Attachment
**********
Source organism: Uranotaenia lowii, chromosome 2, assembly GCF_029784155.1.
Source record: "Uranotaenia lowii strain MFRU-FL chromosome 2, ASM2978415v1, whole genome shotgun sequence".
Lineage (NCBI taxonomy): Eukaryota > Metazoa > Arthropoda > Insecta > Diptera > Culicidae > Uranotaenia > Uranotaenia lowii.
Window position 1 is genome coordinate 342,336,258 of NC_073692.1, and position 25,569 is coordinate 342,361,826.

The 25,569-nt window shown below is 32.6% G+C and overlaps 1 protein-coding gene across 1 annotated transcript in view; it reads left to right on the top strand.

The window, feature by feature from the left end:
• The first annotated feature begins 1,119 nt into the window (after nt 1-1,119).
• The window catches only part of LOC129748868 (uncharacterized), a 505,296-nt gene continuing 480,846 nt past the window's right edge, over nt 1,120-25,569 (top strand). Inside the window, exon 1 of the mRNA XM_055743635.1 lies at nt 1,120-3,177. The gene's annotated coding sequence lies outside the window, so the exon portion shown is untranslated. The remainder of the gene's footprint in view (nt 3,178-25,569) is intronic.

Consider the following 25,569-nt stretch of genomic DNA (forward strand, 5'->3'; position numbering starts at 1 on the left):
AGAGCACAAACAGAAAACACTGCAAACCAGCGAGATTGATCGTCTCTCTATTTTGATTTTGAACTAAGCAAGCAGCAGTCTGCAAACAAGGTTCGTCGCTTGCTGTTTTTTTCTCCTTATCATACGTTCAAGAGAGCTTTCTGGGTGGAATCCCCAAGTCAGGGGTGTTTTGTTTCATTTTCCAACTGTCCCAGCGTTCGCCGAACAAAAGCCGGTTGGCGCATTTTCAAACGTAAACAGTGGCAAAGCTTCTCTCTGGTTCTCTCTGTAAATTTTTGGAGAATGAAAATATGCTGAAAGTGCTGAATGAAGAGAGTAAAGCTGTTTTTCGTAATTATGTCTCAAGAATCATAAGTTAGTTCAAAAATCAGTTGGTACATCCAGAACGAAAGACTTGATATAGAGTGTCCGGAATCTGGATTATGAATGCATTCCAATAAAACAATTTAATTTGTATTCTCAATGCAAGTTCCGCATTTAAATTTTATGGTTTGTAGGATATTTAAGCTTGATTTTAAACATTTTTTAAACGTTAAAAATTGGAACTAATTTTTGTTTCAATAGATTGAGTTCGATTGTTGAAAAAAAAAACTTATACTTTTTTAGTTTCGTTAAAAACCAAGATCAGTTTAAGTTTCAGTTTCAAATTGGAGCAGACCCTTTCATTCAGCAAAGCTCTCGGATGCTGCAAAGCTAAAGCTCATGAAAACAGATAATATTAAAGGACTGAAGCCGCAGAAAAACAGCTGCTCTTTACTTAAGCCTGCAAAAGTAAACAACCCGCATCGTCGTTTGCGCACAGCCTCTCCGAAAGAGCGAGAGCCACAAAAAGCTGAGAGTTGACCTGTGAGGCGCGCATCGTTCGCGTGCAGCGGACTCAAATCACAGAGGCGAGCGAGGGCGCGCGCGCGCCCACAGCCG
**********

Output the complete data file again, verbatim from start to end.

Source organism: Uranotaenia lowii, chromosome 2, assembly GCF_029784155.1.
Source record: "Uranotaenia lowii strain MFRU-FL chromosome 2, ASM2978415v1, whole genome shotgun sequence".
Lineage (NCBI taxonomy): Eukaryota > Metazoa > Arthropoda > Insecta > Diptera > Culicidae > Uranotaenia > Uranotaenia lowii.
Window position 1 is genome coordinate 342,336,258 of NC_073692.1, and position 25,569 is coordinate 342,361,826.

The 25,569-nt window shown below is 32.6% G+C and overlaps 1 protein-coding gene across 1 annotated transcript in view; it reads left to right on the top strand.

The window, feature by feature from the left end:
• The first annotated feature begins 1,119 nt into the window (after nt 1-1,119).
• The window catches only part of LOC129748868 (uncharacterized), a 505,296-nt gene continuing 480,846 nt past the window's right edge, over nt 1,120-25,569 (top strand). Inside the window, exon 1 of the mRNA XM_055743635.1 lies at nt 1,120-3,177. The gene's annotated coding sequence lies outside the window, so the exon portion shown is untranslated. The remainder of the gene's footprint in view (nt 3,178-25,569) is intronic.

Consider the following 25,569-nt stretch of genomic DNA (forward strand, 5'->3'; position numbering starts at 1 on the left):
AGAGCACAAACAGAAAACACTGCAAACCAGCGAGATTGATCGTCTCTCTATTTTGATTTTGAACTAAGCAAGCAGCAGTCTGCAAACAAGGTTCGTCGCTTGCTGTTTTTTTCTCCTTATCATACGTTCAAGAGAGCTTTCTGGGTGGAATCCCCAAGTCAGGGGTGTTTTGTTTCATTTTCCAACTGTCCCAGCGTTCGCCGAACAAAAGCCGGTTGGCGCATTTTCAAACGTAAACAGTGGCAAAGCTTCTCTCTGGTTCTCTCTGTAAATTTTTGGAGAATGAAAATATGCTGAAAGTGCTGAATGAAGAGAGTAAAGCTGTTTTTCGTAATTATGTCTCAAGAATCATAAGTTAGTTCAAAAATCAGTTGGTACATCCAGAACGAAAGACTTGATATAGAGTGTCCGGAATCTGGATTATGAATGCATTCCAATAAAACAATTTAATTTGTATTCTCAATGCAAGTTCCGCATTTAAATTTTATGGTTTGTAGGATATTTAAGCTTGATTTTAAACATTTTTTAAACGTTAAAAATTGGAACTAATTTTTGTTTCAATAGATTGAGTTCGATTGTTGAAAAAAAAAACTTATACTTTTTTAGTTTCGTTAAAAACCAAGATCAGTTTAAGTTTCAGTTTCAAATTGGAGCAGACCCTTTCATTCAGCAAAGCTCTCGGATGCTGCAAAGCTAAAGCTCATGAAAACAGATAATATTAAAGGACTGAAGCCGCAGAAAAACAGCTGCTCTTTACTTAAGCCTGCAAAAGTAAACAACCCGCATCGTCGTTTGCGCACAGCCTCTCCGAAAGAGCGAGAGCCACAAAAAGCTGAGAGTTGACCTGTGAGGCGCGCATCGTTCGCGTGCAGCGGACTCAAATCACAGAGGCGAGCGAGGGCGCGCGCGCGCCCACAGCCG